Thank you very much.

    Bookmark   February 7, 2013 at 1:06PM
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You caulk at the change of planes, because the grout can crack, and then it doesn't look good. Caulk is much more flexible.

    Bookmark   February 7, 2013 at 1:27PM
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Yes, they make a sanded caulk. I personally do not recommend it. The sanded caulk hardens and still cracks & allows water through like grout can do because it's not flexible like silicone. Stick with with the 100% silicone and you'll be happy.

    Bookmark   February 7, 2013 at 10:34PM
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terriks and mydreamhome, thank you so much for your information, which is very helpful.

    Bookmark   February 8, 2013 at 2:03PM
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I've used sanded caulk and it hasn't hardened and cracked even though it's been in place for years. I like that it's color matched to my grout and looks nearly identical to the grout.

I do however agree with the consensus that there should be waterproofing to prevent mold and mildew (not just tile with grout and caulk) and that the caulk at the change of plane is necessary to prevent unattractive grout cracking.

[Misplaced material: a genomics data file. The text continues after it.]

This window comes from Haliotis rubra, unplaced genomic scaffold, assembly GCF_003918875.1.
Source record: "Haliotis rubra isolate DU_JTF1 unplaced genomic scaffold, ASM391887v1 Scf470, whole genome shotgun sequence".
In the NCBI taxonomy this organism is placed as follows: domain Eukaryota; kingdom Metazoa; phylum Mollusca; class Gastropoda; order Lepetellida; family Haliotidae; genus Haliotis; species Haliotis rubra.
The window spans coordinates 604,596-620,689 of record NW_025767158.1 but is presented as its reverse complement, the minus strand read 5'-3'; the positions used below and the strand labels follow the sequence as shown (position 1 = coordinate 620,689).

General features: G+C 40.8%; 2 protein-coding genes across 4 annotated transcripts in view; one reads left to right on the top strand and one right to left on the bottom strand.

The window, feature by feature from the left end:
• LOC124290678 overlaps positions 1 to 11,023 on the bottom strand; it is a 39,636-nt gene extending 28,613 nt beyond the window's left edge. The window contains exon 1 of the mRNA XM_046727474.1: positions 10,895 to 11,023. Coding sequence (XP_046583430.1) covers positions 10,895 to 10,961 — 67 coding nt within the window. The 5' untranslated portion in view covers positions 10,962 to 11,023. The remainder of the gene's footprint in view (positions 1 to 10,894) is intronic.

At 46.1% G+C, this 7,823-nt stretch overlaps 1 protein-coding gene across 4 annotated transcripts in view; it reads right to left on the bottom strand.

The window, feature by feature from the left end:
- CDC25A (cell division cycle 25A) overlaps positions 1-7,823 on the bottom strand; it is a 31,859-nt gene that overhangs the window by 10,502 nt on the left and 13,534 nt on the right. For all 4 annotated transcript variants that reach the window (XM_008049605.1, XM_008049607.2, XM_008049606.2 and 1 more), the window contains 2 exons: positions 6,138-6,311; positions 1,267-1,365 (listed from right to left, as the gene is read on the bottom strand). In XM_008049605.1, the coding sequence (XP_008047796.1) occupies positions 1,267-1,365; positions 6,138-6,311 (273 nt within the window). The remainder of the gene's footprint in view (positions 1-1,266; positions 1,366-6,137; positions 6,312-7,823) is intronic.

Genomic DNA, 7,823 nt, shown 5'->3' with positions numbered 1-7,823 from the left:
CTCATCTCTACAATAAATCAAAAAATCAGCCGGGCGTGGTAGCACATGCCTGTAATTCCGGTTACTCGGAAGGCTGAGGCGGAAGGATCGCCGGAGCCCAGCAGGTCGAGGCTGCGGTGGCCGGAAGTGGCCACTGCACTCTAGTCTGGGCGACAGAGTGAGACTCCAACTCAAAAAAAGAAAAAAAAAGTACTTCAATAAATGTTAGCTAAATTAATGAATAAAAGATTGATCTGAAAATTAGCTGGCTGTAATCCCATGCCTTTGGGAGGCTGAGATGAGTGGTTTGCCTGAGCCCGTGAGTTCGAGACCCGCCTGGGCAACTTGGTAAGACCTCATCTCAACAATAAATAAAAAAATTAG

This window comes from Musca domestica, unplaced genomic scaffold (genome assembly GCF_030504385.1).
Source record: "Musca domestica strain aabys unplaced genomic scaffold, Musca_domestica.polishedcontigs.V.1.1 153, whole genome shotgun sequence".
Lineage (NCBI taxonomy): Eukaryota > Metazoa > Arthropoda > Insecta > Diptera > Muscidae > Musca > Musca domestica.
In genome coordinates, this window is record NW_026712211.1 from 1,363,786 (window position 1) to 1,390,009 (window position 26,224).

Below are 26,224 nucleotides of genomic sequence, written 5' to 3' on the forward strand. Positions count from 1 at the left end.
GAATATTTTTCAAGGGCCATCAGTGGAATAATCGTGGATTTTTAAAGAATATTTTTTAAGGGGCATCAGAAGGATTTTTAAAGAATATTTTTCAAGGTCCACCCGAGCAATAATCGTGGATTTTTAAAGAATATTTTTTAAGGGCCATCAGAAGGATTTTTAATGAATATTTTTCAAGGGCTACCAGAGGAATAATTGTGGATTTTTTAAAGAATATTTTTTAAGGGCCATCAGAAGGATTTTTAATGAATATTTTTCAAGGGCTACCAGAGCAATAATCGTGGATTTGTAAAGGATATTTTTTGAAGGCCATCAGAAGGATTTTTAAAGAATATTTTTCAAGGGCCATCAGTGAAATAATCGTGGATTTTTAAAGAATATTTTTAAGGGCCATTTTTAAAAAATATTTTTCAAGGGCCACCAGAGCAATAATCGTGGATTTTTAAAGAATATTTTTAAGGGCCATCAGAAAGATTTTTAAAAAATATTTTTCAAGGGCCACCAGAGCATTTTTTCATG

Bookmark   February 8, 2013 at 5:35PM
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Fenton Furrer Home Improvements

The vertical wall seams crack more readily because the house shifts and moves. Ive tried grouting only and going back to caulk with sanded grout caulk or silicon only after a crack develops, hoping in some cases it will not. Sometimes it does not crack. Some contractors caulk all seams as a matter of course, no callbacks, safer.
I liked the idea of sanded grout caulk to match your grout color It has not held up for me in wet conditions, such as the top of the bathtub where the wall tile starts, etc. , definitely not along the shower floor where the wall tile starts. It has held up in other areas though, and looks nicer when it all ties in. I agree, mildew on silicon is unsightly. Every bathroom has different conditions, including ventilation, moisture, etc. Some people have to clean out and recaulk the silicon every year or two. Whether its allegedly mildewproof silicon or not.

    Bookmark   February 10, 2013 at 9:58PM
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One night, as my family was sitting at the kitchen table, water started to drip from the fixture over the kitchen table.